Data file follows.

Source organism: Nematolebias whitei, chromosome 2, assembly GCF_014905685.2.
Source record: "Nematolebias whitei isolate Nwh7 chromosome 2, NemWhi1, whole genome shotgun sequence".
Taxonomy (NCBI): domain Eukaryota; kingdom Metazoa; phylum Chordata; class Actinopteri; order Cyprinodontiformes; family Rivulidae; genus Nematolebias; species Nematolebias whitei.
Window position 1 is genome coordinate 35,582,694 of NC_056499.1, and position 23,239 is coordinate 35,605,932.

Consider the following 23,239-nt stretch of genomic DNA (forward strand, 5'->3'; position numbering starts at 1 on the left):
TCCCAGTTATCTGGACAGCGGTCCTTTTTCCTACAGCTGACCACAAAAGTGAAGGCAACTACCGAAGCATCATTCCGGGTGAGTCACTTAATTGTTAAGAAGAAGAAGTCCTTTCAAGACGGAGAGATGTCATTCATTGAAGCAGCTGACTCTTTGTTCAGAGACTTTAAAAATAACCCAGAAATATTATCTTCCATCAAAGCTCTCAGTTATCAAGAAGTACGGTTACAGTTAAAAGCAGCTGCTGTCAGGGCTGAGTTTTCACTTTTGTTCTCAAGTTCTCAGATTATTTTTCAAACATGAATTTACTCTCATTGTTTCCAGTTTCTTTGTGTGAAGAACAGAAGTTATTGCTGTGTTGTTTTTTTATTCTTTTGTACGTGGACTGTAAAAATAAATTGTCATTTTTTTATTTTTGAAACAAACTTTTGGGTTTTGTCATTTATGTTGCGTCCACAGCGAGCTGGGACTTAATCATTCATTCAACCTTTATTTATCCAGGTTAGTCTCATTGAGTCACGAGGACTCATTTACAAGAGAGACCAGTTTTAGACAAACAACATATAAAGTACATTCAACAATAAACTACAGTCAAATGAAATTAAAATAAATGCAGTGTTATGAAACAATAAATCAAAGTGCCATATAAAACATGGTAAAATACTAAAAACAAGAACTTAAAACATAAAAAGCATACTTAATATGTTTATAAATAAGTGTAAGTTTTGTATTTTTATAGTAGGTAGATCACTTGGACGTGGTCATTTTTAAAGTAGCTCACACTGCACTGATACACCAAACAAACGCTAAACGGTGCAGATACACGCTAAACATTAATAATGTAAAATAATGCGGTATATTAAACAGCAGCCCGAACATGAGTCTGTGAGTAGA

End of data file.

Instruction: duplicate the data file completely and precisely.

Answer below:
Source organism: Nematolebias whitei, chromosome 2, assembly GCF_014905685.2.
Source record: "Nematolebias whitei isolate Nwh7 chromosome 2, NemWhi1, whole genome shotgun sequence".
Taxonomy (NCBI): domain Eukaryota; kingdom Metazoa; phylum Chordata; class Actinopteri; order Cyprinodontiformes; family Rivulidae; genus Nematolebias; species Nematolebias whitei.
Window position 1 is genome coordinate 35,582,694 of NC_056499.1, and position 23,239 is coordinate 35,605,932.

Consider the following 23,239-nt stretch of genomic DNA (forward strand, 5'->3'; position numbering starts at 1 on the left):
TCCCAGTTATCTGGACAGCGGTCCTTTTTCCTACAGCTGACCACAAAAGTGAAGGCAACTACCGAAGCATCATTCCGGGTGAGTCACTTAATTGTTAAGAAGAAGAAGTCCTTTCAAGACGGAGAGATGTCATTCATTGAAGCAGCTGACTCTTTGTTCAGAGACTTTAAAAATAACCCAGAAATATTATCTTCCATCAAAGCTCTCAGTTATCAAGAAGTACGGTTACAGTTAAAAGCAGCTGCTGTCAGGGCTGAGTTTTCACTTTTGTTCTCAAGTTCTCAGATTATTTTTCAAACATGAATTTACTCTCATTGTTTCCAGTTTCTTTGTGTGAAGAACAGAAGTTATTGCTGTGTTGTTTTTTTATTCTTTTGTACGTGGACTGTAAAAATAAATTGTCATTTTTTTATTTTTGAAACAAACTTTTGGGTTTTGTCATTTATGTTGCGTCCACAGCGAGCTGGGACTTAATCATTCATTCAACCTTTATTTATCCAGGTTAGTCTCATTGAGTCACGAGGACTCATTTACAAGAGAGACCAGTTTTAGACAAACAACATATAAAGTACATTCAACAATAAACTACAGTCAAATGAAATTAAAATAAATGCAGTGTTATGAAACAATAAATCAAAGTGCCATATAAAACATGGTAAAATACTAAAAACAAGAACTTAAAACATAAAAAGCATACTTAATATGTTTATAAATAAGTGTAAGTTTTGTATTTTTATAGTAGGTAGATCACTTGGACGTGGTCATTTTTAAAGTAGCTCACACTGCACTGATACACCAAACAAACGCTAAACGGTGCAGATACACGCTAAACATTAATAATGTAAAATAATGCGGTATATTAAACAGCAGCCCGAACATGAGTCTGTGAGTAGA